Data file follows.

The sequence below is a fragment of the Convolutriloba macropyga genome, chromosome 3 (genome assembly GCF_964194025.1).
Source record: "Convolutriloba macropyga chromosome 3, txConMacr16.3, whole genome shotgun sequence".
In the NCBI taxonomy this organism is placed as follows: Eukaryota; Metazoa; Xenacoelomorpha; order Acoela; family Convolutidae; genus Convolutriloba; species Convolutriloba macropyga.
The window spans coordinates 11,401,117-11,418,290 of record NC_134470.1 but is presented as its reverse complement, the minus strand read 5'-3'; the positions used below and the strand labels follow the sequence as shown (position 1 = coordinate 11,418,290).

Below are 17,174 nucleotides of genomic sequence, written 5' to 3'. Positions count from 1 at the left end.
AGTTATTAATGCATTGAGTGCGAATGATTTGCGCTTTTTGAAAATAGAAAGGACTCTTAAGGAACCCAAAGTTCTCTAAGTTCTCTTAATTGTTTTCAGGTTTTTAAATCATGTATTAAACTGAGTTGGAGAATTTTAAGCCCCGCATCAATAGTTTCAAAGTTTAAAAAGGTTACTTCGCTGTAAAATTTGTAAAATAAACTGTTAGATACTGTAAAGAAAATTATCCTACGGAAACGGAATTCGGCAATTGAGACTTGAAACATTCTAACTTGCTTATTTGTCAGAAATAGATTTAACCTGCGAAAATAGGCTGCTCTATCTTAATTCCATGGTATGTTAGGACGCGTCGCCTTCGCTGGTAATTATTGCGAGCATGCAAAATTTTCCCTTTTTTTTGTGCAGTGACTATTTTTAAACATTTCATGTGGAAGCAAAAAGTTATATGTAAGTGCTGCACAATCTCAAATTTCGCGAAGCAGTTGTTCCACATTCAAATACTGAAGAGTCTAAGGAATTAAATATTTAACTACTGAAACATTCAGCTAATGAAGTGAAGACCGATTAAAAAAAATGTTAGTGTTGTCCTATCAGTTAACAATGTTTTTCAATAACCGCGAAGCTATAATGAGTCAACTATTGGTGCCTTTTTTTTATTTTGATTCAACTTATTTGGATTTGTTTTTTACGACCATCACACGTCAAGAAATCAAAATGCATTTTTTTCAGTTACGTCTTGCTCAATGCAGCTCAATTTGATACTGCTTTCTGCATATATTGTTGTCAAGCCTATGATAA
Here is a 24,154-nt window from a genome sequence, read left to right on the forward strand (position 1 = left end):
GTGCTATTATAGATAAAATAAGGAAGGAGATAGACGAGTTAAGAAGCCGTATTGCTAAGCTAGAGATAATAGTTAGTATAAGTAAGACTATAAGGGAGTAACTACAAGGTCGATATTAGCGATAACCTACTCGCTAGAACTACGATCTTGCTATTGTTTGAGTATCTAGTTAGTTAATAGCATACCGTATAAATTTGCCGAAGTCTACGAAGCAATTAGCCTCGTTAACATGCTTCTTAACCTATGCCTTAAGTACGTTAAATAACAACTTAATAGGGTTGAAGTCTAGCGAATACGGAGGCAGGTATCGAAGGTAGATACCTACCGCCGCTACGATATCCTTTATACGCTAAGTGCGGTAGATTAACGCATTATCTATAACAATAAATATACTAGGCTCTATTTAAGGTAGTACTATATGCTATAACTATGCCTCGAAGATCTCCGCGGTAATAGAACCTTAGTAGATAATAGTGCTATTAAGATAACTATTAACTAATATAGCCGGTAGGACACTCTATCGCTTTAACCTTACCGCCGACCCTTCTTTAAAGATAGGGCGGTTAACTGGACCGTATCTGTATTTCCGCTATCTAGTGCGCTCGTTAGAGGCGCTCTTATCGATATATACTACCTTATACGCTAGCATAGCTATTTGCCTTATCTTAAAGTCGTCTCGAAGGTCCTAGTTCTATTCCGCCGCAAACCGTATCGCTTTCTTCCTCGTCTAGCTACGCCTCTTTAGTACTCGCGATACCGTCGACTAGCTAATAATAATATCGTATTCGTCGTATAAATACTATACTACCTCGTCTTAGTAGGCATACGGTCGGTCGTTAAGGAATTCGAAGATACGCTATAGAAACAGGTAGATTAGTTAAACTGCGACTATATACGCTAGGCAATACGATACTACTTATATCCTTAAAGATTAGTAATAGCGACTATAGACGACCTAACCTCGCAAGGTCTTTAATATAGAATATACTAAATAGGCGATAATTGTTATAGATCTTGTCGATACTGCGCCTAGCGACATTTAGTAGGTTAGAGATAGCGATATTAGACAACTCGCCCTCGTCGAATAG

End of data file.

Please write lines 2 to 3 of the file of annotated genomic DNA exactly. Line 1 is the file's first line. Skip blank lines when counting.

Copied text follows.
Source record: "Convolutriloba macropyga chromosome 3, txConMacr16.3, whole genome shotgun sequence".
In the NCBI taxonomy this organism is placed as follows: Eukaryota; Metazoa; Xenacoelomorpha; order Acoela; family Convolutidae; genus Convolutriloba; species Convolutriloba macropyga.